If you want to feel old, ask a teenager for help

Silver surfers can struggle
Silver surfers can struggle
Sian Crips, Georgia Perry and Abi Robinson, from Oaklands School, Waterlooville, celebrating their A-level results. Picture: Habibur Rahman PPP-170817-140116006

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It is very easy to laugh at my parents unable to use cash machines, understand a mobile phone or manage to order the right amount of sprouts online.

When I was a child and we obtained a VHS player, there was no way my mother, still using an old twin tub washing machine and writing cheques for ‘cash’ at the bank counter, could possibly figure out how to programme the video to record Top Of The Pops for me.

Even now, despite an intensive course for Silver Surfers, she is unable to use a computer for even the simplest of activities.

Sending an email is beyond her understanding and don’t even get started on Googling things.

It has become almost a standard joke amongst others of my age, that our aged parents may be great at making a Victoria sponge and knowing how to dead-head roses, but they are totally rubbish at anything technical.

Oh how we laugh, as we share stories about our folks fumbling around with their mobile phones (if indeed they have such a modern contraption) or inadvertently ordering 15 packs of mushrooms instead of 15 single ones. Ha ha.

But our folks are now getting the last laugh.

Just as we declare that we will never turn into our mothers/fathers, and despite the fact that we are of the computer generation and feel that we are totally capable to embrace new technology, something crops up that completely bamboozles us and we have to resort to desperate measures.

As I am writing this, my 12-year-old son is attempting to…well, actually I am not entirely sure what he is trying to do.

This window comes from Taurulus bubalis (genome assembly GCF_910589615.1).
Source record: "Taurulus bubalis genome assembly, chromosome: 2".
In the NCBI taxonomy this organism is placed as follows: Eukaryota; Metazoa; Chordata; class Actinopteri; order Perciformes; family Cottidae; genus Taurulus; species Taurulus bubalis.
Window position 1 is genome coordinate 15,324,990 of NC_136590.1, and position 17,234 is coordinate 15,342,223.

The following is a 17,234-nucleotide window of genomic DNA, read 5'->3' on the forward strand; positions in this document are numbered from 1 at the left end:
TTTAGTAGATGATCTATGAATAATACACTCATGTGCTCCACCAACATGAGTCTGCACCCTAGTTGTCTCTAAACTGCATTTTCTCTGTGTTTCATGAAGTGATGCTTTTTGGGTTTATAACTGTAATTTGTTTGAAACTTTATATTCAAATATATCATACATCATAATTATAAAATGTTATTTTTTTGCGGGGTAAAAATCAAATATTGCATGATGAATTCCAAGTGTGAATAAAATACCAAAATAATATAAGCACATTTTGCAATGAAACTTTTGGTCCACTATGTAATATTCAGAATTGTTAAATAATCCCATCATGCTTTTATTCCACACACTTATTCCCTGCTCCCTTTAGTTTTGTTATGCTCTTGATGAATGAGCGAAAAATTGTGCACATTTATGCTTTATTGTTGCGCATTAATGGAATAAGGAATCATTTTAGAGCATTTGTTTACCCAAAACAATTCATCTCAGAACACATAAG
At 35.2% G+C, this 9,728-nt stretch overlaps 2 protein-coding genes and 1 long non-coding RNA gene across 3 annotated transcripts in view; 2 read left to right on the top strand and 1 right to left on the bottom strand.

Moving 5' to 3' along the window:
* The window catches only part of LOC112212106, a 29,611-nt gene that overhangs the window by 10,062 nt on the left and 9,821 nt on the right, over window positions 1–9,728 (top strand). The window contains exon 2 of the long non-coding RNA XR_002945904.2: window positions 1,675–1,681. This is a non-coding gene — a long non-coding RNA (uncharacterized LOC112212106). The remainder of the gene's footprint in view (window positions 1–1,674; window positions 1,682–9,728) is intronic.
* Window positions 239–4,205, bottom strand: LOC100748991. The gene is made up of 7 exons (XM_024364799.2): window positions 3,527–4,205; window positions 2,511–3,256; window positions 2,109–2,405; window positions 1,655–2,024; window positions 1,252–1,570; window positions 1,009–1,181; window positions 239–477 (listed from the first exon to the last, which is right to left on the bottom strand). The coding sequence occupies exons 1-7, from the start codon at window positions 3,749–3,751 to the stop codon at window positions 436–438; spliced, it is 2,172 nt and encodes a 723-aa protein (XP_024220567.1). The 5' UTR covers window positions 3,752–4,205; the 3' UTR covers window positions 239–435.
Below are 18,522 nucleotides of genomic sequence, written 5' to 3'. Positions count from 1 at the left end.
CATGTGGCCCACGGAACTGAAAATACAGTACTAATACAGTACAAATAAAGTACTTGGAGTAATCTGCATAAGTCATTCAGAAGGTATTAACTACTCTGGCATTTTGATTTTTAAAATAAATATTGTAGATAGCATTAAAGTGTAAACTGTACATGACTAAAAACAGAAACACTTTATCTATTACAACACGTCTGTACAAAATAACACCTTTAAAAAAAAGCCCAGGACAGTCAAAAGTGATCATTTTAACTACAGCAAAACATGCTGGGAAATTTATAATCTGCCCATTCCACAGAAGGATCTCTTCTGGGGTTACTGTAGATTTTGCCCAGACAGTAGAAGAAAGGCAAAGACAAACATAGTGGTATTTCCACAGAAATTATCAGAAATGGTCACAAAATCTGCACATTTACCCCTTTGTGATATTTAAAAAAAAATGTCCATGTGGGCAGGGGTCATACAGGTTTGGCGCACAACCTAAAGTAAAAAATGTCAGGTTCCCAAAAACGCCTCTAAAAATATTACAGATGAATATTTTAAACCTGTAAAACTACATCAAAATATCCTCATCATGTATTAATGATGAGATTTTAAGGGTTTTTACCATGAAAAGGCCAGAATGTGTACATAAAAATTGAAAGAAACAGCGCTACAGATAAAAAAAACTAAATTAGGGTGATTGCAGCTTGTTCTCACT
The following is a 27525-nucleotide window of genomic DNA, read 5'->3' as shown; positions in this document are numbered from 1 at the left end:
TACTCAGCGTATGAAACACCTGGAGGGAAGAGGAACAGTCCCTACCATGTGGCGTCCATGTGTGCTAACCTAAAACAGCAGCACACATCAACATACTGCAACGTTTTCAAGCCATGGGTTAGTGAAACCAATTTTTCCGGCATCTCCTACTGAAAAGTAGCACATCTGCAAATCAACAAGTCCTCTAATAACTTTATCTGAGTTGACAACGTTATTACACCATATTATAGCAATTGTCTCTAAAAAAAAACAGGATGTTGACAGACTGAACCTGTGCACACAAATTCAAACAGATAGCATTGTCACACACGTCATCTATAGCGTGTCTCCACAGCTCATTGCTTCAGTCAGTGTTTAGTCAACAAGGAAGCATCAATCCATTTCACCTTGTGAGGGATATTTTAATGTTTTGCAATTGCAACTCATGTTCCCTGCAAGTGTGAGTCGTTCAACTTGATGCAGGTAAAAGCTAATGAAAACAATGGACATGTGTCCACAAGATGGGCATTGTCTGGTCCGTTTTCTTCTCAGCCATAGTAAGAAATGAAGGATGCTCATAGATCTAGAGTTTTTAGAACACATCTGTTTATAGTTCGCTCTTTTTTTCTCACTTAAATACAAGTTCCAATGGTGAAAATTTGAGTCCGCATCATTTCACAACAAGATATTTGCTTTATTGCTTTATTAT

The PS3 is on and he wants to link up with his friend in some way.

Except we are totally ignorant about the PS3 and what is possible.

So what we have had to do is call up his friend and ask him how to do it.

His friend, also 13, has explained clearly what we need to do and helpfully talked us through the process.

Suddenly, I feel like my mother. And that’s not good.

When I have to resort to asking a teenager for technical advice, I know that things are bad.

I can live with the wrinkles, the odd grey hair and the creaky joints.

I am not ashamed that my idea of a good night is collapsing into a sofa, watching something dreadful on the telly and slowly sinking into a feverish sleep whilst dribbling on a cushion.

Not very crazy, I know, but hey, I listen to Radio 4 too. My life was never going to be very rock and roll.

Whatever is going to be next?

Am I going to have to rely on a class of Year 4 children to show me how to pay for my parking using a mobile phone?

Or ask my older daughter’s teenage friends how to use the self-checkout at the supermarket?

I bet they have never had a problem in their bagging area…

So as my life tumbles into a mimicry of my own mother’s, I start to wonder whether it is only a matter of time before I start complaining to strangers about the weather and ordering too many sprouts online.